I am not a photographer.
I stick to looking and commenting.
I work as a freelance writer and curator.
I live in Portland, Oregon. Originally from Lancashire, England.
I believe the United States needs to pursue large-scale prison and sentencing reform.
We must stop warehousing people and be creative with rehabilitation. Prisons in the US are socially and economically unsustainable. As they exist, prisons are a liability. Often discussions on prison issues are framed incorrectly. Sometimes prisons are ignored. Problems also exist in other countries.
Cameras and their operators function in recording, and to some degree, interpreting the stories of (and within) prison systems. How varied is the imagery?
If a camera is within prison walls we should always be asking; How did it get there? What are/were the motives? What are the responses? What social and political powers are at play in a photograph’s manufacture? And, how is knowledge, related to those powers, constructed?
Prison Photography also concerns itself with civil liberties, ethics and social justice as they relate to photography and photojournalism.
I have spoken about Prison Photography in more detail in interviews with the following folk:
- The Carville Annex
- The New York Times
- The British Journal of Photography
- The Kickstarter blog
- Feature Shoot
- POSI+TIVE Magazine
- Thoughts on Photography
- Wonderful Machine
- Seattle Weekly
- Juvenile Justice Information Exchange
- The Penal System blog
- Thomas Boyd blog
Raw File, the photography blog of WIRED (August 2009 – present). Article archive.
BagNewsNotes, the only website dedicated solely to visual politics and the analysis of news images: (May 2010 – present). Article archive. Participant in The Fall of Bin Laden, a BagNews Salon about the images of Osama Bin Laden’s assassination (June 2011).
Writing published in Aperture Magazine, Photo-Eye, Daylight Digital, The Good Men Project, Juvenile Justice Information Exchange, The Oregonian, Cool’Eh Magazine, ‘Still Searching’ Winterthur Museum blog, and Huffington Post.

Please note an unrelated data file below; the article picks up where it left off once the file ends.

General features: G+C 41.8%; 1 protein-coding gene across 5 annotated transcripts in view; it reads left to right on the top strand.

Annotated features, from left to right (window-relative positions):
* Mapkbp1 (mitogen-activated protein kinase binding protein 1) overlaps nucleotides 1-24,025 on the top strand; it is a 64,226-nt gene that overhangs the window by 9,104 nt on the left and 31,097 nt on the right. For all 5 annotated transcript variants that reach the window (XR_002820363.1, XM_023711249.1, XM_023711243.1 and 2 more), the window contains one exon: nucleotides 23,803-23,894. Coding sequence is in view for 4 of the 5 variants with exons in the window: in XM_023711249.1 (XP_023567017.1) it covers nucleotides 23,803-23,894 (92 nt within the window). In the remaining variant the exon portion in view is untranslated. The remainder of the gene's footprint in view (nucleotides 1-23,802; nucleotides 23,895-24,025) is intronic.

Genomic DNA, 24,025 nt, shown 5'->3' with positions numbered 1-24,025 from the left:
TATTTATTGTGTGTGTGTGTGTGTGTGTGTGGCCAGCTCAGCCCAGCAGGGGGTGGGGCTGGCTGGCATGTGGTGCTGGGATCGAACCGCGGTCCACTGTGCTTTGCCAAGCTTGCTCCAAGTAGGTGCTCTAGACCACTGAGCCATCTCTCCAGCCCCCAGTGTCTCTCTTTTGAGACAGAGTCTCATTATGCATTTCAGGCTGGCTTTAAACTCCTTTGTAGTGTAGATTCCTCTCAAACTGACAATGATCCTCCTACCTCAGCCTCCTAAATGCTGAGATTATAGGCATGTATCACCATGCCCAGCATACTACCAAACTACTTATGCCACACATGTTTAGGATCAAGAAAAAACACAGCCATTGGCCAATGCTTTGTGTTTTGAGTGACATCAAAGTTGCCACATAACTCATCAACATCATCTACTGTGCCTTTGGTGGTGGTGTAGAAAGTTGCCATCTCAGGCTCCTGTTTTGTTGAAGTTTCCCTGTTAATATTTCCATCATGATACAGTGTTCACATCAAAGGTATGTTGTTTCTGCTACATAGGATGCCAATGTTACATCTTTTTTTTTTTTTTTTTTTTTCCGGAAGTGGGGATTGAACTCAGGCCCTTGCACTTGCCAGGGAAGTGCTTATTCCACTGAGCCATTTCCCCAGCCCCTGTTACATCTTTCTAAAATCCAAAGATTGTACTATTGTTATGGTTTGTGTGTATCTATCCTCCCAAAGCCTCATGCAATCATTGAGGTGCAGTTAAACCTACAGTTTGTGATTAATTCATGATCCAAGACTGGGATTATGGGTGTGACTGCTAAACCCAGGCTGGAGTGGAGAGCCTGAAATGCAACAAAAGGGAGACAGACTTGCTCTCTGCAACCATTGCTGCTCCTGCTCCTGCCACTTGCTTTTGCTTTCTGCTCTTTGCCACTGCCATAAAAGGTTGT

Foreword for Confined exhibition catalogue, Bluecoats Gallery, Liverpool, UK, 2011.
Prison Photography on the Road (PPOTR), Autumn 2011
Between September 24th and December 20th, 2011, I made a 12-week journalism road-trip across America. I interviewed over three dozen photographers who have documented prisons. In addition, I spoke to two dozen leading practitioners in prison arts, prison education, prison law and activism.
PPOTR audio interviews are licensed under a Creative Commons Attribution-NoDerivs 3.0 Unported License and will be published on a dedicated website (upcoming) for free use. PPOTR was made possible with the support of 182 backers who supported my Kickstarter campaign, Prison Photography on the Road: Stories Behind the Pictures.
Cruel and Unusual, Noorderlicht Photogallery, Groningen, The Netherlands (Feb 18th-Apr 8th, 2012); Melkweg Gallery, Amsterdam, The Netherlands (May, 2012); Photoville, New York (June 22nd-July 1st, 2012); Reportage Photo Festival, Sydney, Australia (25 May – 13 June); Sirius Art Center, Cobh, Ireland (13 June – 7 July, 2013 ).
Women in [Prison] Photography, for the Women in Photography website. (Feb 2012).
The Depository Of Unwanted Photographs, Photoville, New York (Sept. 2013). A crowdsourced socially-engaged installation over 6 days in which we accepted submissions from members of the public of their forgettable and storied images.